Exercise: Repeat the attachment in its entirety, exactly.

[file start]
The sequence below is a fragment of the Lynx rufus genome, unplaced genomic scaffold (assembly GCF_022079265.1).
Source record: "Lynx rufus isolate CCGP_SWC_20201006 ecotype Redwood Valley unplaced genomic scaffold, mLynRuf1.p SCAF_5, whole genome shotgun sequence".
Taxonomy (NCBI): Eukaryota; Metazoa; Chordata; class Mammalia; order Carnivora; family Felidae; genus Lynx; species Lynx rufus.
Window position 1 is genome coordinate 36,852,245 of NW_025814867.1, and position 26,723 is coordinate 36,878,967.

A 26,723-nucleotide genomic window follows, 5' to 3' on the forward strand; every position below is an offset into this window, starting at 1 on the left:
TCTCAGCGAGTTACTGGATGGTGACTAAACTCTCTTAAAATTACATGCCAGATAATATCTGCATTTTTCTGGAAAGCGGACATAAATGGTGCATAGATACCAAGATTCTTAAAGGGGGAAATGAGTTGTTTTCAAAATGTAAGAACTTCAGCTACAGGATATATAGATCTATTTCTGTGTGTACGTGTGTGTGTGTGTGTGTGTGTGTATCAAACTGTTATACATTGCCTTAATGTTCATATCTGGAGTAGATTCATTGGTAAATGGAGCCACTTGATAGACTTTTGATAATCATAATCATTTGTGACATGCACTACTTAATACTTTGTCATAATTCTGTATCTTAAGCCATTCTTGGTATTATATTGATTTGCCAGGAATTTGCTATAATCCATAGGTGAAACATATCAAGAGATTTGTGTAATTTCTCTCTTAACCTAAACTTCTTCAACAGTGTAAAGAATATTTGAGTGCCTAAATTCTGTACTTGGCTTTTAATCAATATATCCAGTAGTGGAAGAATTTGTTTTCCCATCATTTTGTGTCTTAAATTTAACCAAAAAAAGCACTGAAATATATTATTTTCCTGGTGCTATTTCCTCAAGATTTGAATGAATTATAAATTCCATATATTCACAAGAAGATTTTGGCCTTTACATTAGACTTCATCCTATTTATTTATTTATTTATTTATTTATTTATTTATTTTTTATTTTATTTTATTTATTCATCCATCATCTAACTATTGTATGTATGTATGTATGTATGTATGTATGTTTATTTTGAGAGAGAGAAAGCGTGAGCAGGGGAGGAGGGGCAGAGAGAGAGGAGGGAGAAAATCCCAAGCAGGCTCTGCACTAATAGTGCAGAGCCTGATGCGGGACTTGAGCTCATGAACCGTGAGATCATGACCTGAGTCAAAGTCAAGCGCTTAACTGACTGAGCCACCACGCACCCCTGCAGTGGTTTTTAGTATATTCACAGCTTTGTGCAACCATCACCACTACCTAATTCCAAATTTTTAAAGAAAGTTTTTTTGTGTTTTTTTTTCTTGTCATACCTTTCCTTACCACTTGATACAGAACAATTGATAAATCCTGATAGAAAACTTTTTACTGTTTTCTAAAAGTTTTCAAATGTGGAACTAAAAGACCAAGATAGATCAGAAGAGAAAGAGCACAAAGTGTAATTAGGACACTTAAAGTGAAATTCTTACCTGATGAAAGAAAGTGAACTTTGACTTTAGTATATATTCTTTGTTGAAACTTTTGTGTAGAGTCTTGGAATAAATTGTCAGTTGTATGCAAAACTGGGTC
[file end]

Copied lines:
The sequence below is a fragment of the Lynx rufus genome, unplaced genomic scaffold (assembly GCF_022079265.1).
Source record: "Lynx rufus isolate CCGP_SWC_20201006 ecotype Redwood Valley unplaced genomic scaffold, mLynRuf1.p SCAF_5, whole genome shotgun sequence".
Taxonomy (NCBI): Eukaryota; Metazoa; Chordata; class Mammalia; order Carnivora; family Felidae; genus Lynx; species Lynx rufus.
Window position 1 is genome coordinate 36,852,245 of NW_025814867.1, and position 26,723 is coordinate 36,878,967.

A 26,723-nucleotide genomic window follows, 5' to 3' on the forward strand; every position below is an offset into this window, starting at 1 on the left:
TCTCAGCGAGTTACTGGATGGTGACTAAACTCTCTTAAAATTACATGCCAGATAATATCTGCATTTTTCTGGAAAGCGGACATAAATGGTGCATAGATACCAAGATTCTTAAAGGGGGAAATGAGTTGTTTTCAAAATGTAAGAACTTCAGCTACAGGATATATAGATCTATTTCTGTGTGTACGTGTGTGTGTGTGTGTGTGTGTGTATCAAACTGTTATACATTGCCTTAATGTTCATATCTGGAGTAGATTCATTGGTAAATGGAGCCACTTGATAGACTTTTGATAATCATAATCATTTGTGACATGCACTACTTAATACTTTGTCATAATTCTGTATCTTAAGCCATTCTTGGTATTATATTGATTTGCCAGGAATTTGCTATAATCCATAGGTGAAACATATCAAGAGATTTGTGTAATTTCTCTCTTAACCTAAACTTCTTCAACAGTGTAAAGAATATTTGAGTGCCTAAATTCTGTACTTGGCTTTTAATCAATATATCCAGTAGTGGAAGAATTTGTTTTCCCATCATTTTGTGTCTTAAATTTAACCAAAAAAAGCACTGAAATATATTATTTTCCTGGTGCTATTTCCTCAAGATTTGAATGAATTATAAATTCCATATATTCACAAGAAGATTTTGGCCTTTACATTAGACTTCATCCTATTTATTTATTTATTTATTTATTTATTTATTTATTTTTTATTTTATTTTATTTATTCATCCATCATCTAACTATTGTATGTATGTATGTATGTATGTATGTATGTTTATTTTGAGAGAGAGAAAGCGTGAGCAGGGGAGGAGGGGCAGAGAGAGAGGAGGGAGAAAATCCCAAGCAGGCTCTGCACTAATAGTGCAGAGCCTGATGCGGGACTTGAGCTCATGAACCGTGAGATCATGACCTGAGTCAAAGTCAAGCGCTTAACTGACTGAGCCACCACGCACCCCTGCAGTGGTTTTTAGTATATTCACAGCTTTGTGCAACCATCACCACTACCTAATTCCAAATTTTTAAAGAAAGTTTTTTTGTGTTTTTTTTTCTTGTCATACCTTTCCTTACCACTTGATACAGAACAATTGATAAATCCTGATAGAAAACTTTTTACTGTTTTCTAAAAGTTTTCAAATGTGGAACTAAAAGACCAAGATAGATCAGAAGAGAAAGAGCACAAAGTGTAATTAGGACACTTAAAGTGAAATTCTTACCTGATGAAAGAAAGTGAACTTTGACTTTAGTATATATTCTTTGTTGAAACTTTTGTGTAGAGTCTTGGAATAAATTGTCAGTTGTATGCAAAACTGGGTC